There’s good news for those who share my affection for Gatwick. According to Wear, the airport’s North Terminal is getting a $12 million makeover and is expected to be finished by early next year. It will offer more options for food, shopping, and seating. That’s on top of the nearly $50 million that’s already been spent to expand and modernize Gatwick’s train station. The idea is to make Gatwick a truly international airport.

A rendering of the concourse of the train station at London Gatwick Airport. The airport is undergoing extensive updating and remodeling.London Gatwick Airport

“Some people have an incorrect perception that Gatwick is simply a European leisure, low-cost airport,” Wear said. “But that’s so far from the truth. There are so many exciting things about Gatwick, and frankly, the passenger experience is a million times better here than at Heathrow. It’s a smaller airport, it’s less congested. We get all of our passengers through security in under five minutes. It’s a message we’re trying to get out there. I think probably 80 percent of the American population thinks ‘Heathrow’ when you talk about travel to London.”


Wear was preaching to the converted. As someone who can’t sleep on planes, I appreciate Gatwick’s efficiency. The ability to shuffle off a plane in a Zombie-like state and out of any airport with such speed is a rarity. But is Gatwick really “a million times better” than Heathrow?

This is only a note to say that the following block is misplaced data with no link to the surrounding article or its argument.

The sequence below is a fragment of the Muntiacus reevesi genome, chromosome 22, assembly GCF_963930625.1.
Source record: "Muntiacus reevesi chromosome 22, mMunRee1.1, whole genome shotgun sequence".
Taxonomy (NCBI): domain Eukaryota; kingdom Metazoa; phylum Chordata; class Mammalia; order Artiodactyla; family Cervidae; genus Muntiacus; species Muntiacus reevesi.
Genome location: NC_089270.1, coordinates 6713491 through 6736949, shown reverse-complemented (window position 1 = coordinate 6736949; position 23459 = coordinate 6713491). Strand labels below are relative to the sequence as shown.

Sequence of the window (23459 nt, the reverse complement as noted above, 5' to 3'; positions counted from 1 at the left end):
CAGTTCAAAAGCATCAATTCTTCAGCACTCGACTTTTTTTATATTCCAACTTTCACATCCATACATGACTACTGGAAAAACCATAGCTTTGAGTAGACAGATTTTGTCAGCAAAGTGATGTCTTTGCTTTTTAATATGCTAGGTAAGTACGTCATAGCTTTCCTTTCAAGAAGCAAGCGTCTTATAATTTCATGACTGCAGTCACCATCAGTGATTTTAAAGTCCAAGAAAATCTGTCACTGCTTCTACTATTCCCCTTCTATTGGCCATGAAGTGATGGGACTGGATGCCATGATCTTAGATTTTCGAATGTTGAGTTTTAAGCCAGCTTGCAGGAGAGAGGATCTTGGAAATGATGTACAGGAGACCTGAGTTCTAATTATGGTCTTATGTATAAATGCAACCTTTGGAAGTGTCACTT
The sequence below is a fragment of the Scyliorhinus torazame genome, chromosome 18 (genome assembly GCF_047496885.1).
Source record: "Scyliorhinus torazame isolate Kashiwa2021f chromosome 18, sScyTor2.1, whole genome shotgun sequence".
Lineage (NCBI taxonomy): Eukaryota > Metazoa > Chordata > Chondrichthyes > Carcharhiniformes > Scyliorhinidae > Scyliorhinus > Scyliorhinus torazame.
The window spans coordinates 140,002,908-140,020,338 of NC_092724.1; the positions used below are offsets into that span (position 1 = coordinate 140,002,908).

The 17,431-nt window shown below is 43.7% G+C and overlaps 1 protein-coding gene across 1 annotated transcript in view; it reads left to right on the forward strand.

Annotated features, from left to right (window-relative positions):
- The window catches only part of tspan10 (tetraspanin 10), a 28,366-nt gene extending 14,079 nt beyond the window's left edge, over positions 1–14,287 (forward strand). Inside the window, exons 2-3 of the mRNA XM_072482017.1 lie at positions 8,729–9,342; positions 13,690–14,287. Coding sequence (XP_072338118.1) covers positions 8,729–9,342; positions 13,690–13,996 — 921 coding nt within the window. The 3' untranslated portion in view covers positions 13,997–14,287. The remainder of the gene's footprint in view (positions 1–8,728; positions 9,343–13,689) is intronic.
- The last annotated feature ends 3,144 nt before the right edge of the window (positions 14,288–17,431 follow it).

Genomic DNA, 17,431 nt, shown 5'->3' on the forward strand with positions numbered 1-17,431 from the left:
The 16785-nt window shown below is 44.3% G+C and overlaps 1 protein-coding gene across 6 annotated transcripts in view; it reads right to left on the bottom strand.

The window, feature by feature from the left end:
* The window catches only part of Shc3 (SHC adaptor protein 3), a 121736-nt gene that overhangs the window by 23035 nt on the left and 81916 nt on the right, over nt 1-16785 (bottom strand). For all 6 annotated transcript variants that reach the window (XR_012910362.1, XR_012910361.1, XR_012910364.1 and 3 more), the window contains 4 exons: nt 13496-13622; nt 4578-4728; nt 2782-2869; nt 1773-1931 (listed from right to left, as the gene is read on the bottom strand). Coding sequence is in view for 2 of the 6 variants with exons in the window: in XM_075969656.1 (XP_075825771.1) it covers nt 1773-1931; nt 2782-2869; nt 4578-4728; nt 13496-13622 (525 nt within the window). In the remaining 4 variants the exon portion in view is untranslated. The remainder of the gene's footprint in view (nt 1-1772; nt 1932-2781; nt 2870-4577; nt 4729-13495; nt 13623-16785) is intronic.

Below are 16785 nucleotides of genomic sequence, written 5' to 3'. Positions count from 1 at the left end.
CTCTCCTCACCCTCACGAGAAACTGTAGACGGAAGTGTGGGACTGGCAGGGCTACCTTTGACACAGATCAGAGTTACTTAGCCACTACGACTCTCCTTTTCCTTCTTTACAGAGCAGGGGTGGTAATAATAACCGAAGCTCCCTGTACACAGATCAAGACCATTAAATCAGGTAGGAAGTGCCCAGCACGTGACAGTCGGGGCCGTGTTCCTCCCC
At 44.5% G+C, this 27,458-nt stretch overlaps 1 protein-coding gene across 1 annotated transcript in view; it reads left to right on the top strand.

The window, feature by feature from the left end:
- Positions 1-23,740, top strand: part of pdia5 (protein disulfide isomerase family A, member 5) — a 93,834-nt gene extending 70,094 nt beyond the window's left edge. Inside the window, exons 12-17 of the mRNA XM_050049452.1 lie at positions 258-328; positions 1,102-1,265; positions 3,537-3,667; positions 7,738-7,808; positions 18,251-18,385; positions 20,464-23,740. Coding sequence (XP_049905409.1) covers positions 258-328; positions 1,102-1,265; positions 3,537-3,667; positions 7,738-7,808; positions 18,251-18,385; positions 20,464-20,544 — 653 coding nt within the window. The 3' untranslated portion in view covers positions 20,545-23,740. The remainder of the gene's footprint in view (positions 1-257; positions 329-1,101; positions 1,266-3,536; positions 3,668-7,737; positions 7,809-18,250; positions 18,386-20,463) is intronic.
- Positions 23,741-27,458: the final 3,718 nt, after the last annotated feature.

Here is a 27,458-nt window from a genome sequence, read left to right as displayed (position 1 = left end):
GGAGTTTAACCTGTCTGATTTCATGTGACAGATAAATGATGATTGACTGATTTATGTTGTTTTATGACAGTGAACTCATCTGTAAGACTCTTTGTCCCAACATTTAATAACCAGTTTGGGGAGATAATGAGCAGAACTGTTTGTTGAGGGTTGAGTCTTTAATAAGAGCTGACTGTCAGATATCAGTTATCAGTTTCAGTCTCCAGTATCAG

“Everyone talks about the Heathrow Express. But the train at Gatwick is so much better,” Wear said, further building her case. “The Heathrow Express doesn’t actually take you into central London. It takes you to the outskirts, and then you have to take the Tube to get into Central London, whereas we have two trains. One takes you right into Victoria [Station], and the other one takes you right to London Bridge, both in under 30 minutes.”

And it seems that Gatwick is just getting started. In 2022, Gatwick served 32.8 million passengers with just one runway. It also happens to be the busiest runway in the world. But, according to Wear, it’s a little-known fact that Gatwick actually has two runways. Currently, the second runway can be used only for emergencies.


She’s working on changing that. Wear said by moving the emergency runway by roughly 40 feet, it can be used as another full-time runway. That would give Gatwick the potential to double its capacity. The airport still needs permission to make this change, but the propellers are already in motion.

Coincidently, Heathrow, which served 61.6 million passengers in 2022, only has two runways. In order to accommodate more London flights, Gatwick will become the most viable option.

I’m glad that Gatwick has a bright future, and I’m hoping it sees the growth and gets the recognition it deserves. In the meantime, I’m going to enjoy my five-minute security screenings and three-minute passport scans at Gatwick as long as I possibly can.

Christopher Muther can be reached at Follow him @Chris_Muther and Instagram @chris_muther.